A joke that I always made with my dad—that when he died, I was going to take on his identity and practice medicine without a license.  Of course, there’s also a kind of joke on the mythic figure of Oedipus.  What happens when you put him down some place in the rural United States?

Of course, as noted above, there’s also a post-9/11 impulse.  How does one measure, sequence, or narrate American violence and the historical terrors perpetrated in “progress?”  It seems like capital itself just swallowed the 9/11 bombings as an act and belched up the conflicts in which we reside in this moment.  Through the chapters titled by states, Rx explores the violences beneath American geography.  Whose blood was spilled on your plot of ground or street corner?

How long did it take you to write this particular book?

Rx was written over the course of several summers.  The short chapter structure helped provide individual moments of intense focus within the short bursts of time I had to write the novel.  Each of the plotlines developed along a string of chapters that I then reassembled into the final shape of the book.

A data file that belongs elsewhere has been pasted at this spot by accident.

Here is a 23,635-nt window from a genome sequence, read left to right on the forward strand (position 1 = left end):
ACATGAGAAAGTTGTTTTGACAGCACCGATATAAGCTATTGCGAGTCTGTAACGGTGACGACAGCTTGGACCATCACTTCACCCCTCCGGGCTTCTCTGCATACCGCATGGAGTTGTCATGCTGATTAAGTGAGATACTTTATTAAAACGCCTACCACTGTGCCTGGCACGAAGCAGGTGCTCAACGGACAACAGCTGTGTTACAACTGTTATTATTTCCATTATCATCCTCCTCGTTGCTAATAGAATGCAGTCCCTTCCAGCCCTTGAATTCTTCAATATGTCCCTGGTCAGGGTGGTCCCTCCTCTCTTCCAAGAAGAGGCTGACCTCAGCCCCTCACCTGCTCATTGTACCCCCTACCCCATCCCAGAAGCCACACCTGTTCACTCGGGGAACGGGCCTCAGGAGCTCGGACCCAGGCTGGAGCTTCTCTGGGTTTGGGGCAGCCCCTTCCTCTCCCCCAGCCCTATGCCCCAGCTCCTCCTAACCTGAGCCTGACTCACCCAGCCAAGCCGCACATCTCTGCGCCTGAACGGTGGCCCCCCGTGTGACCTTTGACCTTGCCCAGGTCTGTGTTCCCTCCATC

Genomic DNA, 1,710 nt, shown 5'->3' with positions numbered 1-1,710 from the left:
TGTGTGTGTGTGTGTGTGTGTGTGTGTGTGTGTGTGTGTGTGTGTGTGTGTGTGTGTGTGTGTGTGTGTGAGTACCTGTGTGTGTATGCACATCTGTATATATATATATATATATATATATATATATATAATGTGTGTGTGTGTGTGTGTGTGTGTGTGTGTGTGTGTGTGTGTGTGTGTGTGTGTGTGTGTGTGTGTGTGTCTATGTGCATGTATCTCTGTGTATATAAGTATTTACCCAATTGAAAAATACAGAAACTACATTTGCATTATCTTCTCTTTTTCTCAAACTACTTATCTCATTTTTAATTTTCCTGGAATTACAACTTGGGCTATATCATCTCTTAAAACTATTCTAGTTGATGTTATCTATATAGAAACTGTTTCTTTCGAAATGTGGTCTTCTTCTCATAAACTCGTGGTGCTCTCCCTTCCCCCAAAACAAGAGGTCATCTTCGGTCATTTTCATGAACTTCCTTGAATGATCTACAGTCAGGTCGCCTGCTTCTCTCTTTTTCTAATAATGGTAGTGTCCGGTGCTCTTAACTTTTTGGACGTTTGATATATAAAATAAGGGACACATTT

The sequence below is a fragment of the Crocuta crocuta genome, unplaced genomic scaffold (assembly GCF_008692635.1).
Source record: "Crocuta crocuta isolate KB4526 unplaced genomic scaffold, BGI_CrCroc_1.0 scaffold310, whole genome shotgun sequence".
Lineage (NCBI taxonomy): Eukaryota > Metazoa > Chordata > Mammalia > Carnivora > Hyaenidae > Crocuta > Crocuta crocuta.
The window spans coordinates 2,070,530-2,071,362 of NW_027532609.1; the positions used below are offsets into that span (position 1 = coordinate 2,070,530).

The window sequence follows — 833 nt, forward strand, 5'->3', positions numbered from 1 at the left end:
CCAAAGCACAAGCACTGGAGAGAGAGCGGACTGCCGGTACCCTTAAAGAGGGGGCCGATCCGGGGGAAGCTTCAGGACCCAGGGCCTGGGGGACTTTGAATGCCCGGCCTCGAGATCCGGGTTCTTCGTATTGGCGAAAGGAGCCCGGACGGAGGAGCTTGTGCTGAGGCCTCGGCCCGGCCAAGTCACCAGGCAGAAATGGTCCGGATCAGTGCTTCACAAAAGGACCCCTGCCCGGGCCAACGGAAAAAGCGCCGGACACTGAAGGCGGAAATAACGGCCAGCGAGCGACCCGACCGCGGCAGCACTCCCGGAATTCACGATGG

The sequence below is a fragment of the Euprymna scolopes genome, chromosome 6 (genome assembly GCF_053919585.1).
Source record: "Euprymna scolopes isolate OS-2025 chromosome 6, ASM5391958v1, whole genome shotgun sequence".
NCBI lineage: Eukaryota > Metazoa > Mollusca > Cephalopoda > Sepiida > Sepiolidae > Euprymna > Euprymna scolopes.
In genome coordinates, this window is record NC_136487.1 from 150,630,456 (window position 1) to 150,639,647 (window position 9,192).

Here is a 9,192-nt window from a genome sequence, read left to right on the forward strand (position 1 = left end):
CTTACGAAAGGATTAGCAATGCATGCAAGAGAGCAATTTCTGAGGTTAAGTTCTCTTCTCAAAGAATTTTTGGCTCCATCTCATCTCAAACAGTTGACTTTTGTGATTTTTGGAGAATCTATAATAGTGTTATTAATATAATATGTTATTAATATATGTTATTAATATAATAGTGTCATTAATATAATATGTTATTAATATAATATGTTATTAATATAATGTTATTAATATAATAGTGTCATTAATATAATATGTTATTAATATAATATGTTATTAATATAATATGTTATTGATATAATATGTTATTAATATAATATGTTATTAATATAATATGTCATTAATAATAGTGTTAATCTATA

What are your writing ambitions? Where do you see yourself 5 years from today? 

I really enjoy working within and across genres.  I recently finished Prairied, the fourth in a series of book-length poems on prairie geographies and family history in Illinois.  These poems cover wetlands, stretches of highway, and a range of L stops in Chicago.  Completing that feels like the end of a project.  I also work in screenplay, a form I wish I had more time and opportunity to work within.

Are you working on any other story presently?

A detective novel set in Chicago that plays within spaces set up by Richard Wright, Saul Bellow, and Daniel Borzutzky.

Why have you chosen this genre? Or do you write in multiple genres?